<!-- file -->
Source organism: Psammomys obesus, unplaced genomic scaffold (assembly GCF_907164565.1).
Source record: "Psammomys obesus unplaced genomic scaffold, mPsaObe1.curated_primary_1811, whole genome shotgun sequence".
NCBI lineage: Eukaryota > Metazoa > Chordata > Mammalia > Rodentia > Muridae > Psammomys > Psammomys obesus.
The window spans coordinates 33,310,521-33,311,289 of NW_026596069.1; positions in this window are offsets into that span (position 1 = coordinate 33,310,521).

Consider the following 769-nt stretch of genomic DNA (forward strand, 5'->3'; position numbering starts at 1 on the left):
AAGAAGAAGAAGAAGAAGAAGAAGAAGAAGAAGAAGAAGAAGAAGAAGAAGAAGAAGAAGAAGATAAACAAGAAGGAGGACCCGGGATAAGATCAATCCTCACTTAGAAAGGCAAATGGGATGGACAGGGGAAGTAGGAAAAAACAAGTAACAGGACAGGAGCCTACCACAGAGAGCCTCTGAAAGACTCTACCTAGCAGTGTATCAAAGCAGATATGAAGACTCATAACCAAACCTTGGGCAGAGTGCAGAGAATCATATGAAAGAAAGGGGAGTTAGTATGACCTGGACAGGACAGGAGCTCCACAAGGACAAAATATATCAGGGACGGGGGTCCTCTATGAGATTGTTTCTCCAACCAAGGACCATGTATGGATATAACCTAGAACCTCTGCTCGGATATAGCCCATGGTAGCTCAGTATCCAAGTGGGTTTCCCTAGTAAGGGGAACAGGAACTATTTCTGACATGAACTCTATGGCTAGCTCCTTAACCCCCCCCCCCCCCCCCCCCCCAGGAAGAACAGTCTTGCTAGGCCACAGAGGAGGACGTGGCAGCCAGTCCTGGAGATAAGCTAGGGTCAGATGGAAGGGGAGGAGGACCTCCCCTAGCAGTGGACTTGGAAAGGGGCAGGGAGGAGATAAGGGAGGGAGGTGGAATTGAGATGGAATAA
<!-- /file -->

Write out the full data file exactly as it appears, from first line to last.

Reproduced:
Source organism: Psammomys obesus, unplaced genomic scaffold (assembly GCF_907164565.1).
Source record: "Psammomys obesus unplaced genomic scaffold, mPsaObe1.curated_primary_1811, whole genome shotgun sequence".
NCBI lineage: Eukaryota > Metazoa > Chordata > Mammalia > Rodentia > Muridae > Psammomys > Psammomys obesus.
The window spans coordinates 33,310,521-33,311,289 of NW_026596069.1; positions in this window are offsets into that span (position 1 = coordinate 33,310,521).

Consider the following 769-nt stretch of genomic DNA (forward strand, 5'->3'; position numbering starts at 1 on the left):
AAGAAGAAGAAGAAGAAGAAGAAGAAGAAGAAGAAGAAGAAGAAGAAGAAGAAGAAGAAGAAGATAAACAAGAAGGAGGACCCGGGATAAGATCAATCCTCACTTAGAAAGGCAAATGGGATGGACAGGGGAAGTAGGAAAAAACAAGTAACAGGACAGGAGCCTACCACAGAGAGCCTCTGAAAGACTCTACCTAGCAGTGTATCAAAGCAGATATGAAGACTCATAACCAAACCTTGGGCAGAGTGCAGAGAATCATATGAAAGAAAGGGGAGTTAGTATGACCTGGACAGGACAGGAGCTCCACAAGGACAAAATATATCAGGGACGGGGGTCCTCTATGAGATTGTTTCTCCAACCAAGGACCATGTATGGATATAACCTAGAACCTCTGCTCGGATATAGCCCATGGTAGCTCAGTATCCAAGTGGGTTTCCCTAGTAAGGGGAACAGGAACTATTTCTGACATGAACTCTATGGCTAGCTCCTTAACCCCCCCCCCCCCCCCCCCCCCAGGAAGAACAGTCTTGCTAGGCCACAGAGGAGGACGTGGCAGCCAGTCCTGGAGATAAGCTAGGGTCAGATGGAAGGGGAGGAGGACCTCCCCTAGCAGTGGACTTGGAAAGGGGCAGGGAGGAGATAAGGGAGGGAGGTGGAATTGAGATGGAATAA